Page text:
Gur Languages

https://sites.google.com/site/ghanaplacenames1/languages-location/GUR%20languages.gif?attredirects=0Most of the languages in the north of Ghana are part of a family known as Gur, and most of these, as listed in Ethnologue, are in the Central branch (the exceptions being Kulango & Nafaanra). This divides into Northern and Southern  branches, which further subdivide into 3 and 5 branches, respectively. Of these, the only branches which include languages spoken in Ghana are the Oti-Volta (N) and Grusi (S) which contain 17 & 13 languages spoken in Ghana, respectively.

https://sites.google.com/site/ghanaplacenames1/languages-location/Gur%20Language%20Groups.jpg
It is questionable whether these can all be regarded as single languages, and there is still debate about whether some of the 'dialects' are classified as the correct language. For example, Ethnologue gives Nabit (spoken around Nangodi, east of Bolgatanga) and Talni (spoken around Tongo, south of Bolgatanga) as dialects (or 'Alternate Names') of Farefare, but some linguists consider them to be languages in their own right, and to be more closely related to Mampruli.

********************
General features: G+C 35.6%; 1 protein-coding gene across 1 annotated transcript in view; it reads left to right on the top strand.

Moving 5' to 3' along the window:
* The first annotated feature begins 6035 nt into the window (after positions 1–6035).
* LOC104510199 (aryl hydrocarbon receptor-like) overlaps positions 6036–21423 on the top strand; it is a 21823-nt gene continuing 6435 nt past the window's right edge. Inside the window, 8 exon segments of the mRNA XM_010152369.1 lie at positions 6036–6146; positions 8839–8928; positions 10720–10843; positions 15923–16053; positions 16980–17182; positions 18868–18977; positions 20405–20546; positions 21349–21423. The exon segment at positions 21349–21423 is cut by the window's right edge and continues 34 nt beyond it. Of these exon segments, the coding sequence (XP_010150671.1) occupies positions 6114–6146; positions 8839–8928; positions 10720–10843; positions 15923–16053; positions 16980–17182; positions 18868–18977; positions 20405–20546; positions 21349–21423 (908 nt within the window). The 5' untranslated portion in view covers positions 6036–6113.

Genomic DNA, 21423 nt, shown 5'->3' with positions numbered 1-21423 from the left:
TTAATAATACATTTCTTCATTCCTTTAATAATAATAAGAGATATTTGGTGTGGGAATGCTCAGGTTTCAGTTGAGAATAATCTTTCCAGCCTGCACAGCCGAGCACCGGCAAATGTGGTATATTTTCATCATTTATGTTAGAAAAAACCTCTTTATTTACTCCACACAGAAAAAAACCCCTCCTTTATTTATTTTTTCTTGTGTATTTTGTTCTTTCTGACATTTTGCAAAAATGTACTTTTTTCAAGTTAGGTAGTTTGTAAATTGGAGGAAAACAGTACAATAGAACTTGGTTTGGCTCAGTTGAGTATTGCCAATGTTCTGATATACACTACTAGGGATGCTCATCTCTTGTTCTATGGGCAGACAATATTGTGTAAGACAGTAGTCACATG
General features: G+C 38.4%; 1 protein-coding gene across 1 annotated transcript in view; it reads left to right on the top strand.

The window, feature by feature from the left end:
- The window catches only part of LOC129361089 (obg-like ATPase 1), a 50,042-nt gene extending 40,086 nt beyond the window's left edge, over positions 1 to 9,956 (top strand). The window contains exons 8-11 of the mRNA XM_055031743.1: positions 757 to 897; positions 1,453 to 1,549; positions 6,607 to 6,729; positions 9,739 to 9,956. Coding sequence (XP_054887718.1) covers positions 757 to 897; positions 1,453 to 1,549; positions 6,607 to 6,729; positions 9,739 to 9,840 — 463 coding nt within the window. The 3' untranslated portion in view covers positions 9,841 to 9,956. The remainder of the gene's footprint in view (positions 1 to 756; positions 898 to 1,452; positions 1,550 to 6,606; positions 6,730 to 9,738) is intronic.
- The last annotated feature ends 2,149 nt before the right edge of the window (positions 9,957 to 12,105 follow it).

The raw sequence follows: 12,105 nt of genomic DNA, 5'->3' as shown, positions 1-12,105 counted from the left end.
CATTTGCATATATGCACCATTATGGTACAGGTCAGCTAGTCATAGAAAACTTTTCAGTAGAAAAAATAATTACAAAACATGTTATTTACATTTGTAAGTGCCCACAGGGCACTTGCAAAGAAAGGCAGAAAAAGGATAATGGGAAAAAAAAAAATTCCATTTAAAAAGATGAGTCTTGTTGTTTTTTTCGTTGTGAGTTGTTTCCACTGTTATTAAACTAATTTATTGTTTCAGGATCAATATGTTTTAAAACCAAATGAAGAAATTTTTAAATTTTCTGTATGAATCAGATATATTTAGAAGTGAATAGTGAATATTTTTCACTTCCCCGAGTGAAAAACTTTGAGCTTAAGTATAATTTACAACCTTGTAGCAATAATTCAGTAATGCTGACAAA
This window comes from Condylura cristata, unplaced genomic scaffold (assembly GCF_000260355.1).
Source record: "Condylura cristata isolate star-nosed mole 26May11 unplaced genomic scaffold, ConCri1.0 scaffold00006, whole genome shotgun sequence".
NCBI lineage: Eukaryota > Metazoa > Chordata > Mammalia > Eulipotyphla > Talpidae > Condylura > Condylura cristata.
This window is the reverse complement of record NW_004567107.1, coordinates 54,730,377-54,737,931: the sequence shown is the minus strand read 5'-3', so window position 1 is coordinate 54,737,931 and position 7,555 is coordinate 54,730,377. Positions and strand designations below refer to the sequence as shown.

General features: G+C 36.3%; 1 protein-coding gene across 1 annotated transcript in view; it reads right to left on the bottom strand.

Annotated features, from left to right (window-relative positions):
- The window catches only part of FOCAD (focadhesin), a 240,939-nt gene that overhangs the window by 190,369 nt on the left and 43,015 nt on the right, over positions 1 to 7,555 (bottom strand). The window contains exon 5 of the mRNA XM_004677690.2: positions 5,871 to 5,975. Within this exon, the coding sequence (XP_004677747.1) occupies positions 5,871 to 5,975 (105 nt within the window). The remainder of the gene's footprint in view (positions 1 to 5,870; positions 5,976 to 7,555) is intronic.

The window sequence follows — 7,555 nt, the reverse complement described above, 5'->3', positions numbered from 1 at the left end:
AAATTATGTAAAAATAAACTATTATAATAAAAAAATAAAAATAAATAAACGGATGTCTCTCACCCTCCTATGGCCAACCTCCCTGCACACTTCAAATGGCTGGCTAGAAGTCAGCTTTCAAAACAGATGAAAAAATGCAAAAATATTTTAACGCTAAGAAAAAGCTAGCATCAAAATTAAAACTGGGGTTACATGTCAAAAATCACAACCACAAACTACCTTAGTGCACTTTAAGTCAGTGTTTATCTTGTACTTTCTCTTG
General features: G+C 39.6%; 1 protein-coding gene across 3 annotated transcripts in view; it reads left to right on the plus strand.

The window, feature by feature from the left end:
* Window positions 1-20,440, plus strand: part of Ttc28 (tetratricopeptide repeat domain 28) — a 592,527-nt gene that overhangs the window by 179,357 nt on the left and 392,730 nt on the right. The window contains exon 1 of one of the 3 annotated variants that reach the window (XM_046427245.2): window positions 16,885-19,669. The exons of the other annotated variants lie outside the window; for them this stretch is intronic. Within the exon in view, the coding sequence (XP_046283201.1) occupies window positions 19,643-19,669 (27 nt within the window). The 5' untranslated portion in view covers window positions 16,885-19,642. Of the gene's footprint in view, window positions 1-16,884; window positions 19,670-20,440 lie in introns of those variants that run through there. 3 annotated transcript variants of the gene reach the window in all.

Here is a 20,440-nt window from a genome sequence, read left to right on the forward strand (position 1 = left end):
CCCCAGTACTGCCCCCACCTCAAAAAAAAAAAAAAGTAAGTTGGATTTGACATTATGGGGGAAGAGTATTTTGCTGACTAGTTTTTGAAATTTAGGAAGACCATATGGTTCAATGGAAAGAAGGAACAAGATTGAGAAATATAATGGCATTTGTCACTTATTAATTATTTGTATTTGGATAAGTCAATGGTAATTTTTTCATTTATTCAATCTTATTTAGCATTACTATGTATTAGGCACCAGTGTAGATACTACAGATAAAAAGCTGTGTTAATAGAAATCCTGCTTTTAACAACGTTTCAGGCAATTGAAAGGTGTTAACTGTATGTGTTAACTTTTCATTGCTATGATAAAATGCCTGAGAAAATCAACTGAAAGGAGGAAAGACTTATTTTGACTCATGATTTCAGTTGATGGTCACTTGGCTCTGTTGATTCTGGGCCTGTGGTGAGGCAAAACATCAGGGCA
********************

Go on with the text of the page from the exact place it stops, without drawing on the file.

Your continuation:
Despite the multiplicity of distinct languages, within each group there is a common core of similar vocabulary and structure, particularly within the sub-group Western Oti-Volta (in older literature sometimes called Mole-Dagbani), as was shown by the anthropologist R.S.Rattray in his work, “The Tribes of the Ashanti Hinterland” (1932).


Note
Use is made of language families solely to facilitate toponymic comparisons, and not to imply cultural or ethnic uniformity.

Subpages (2): Grusi Oti-Volta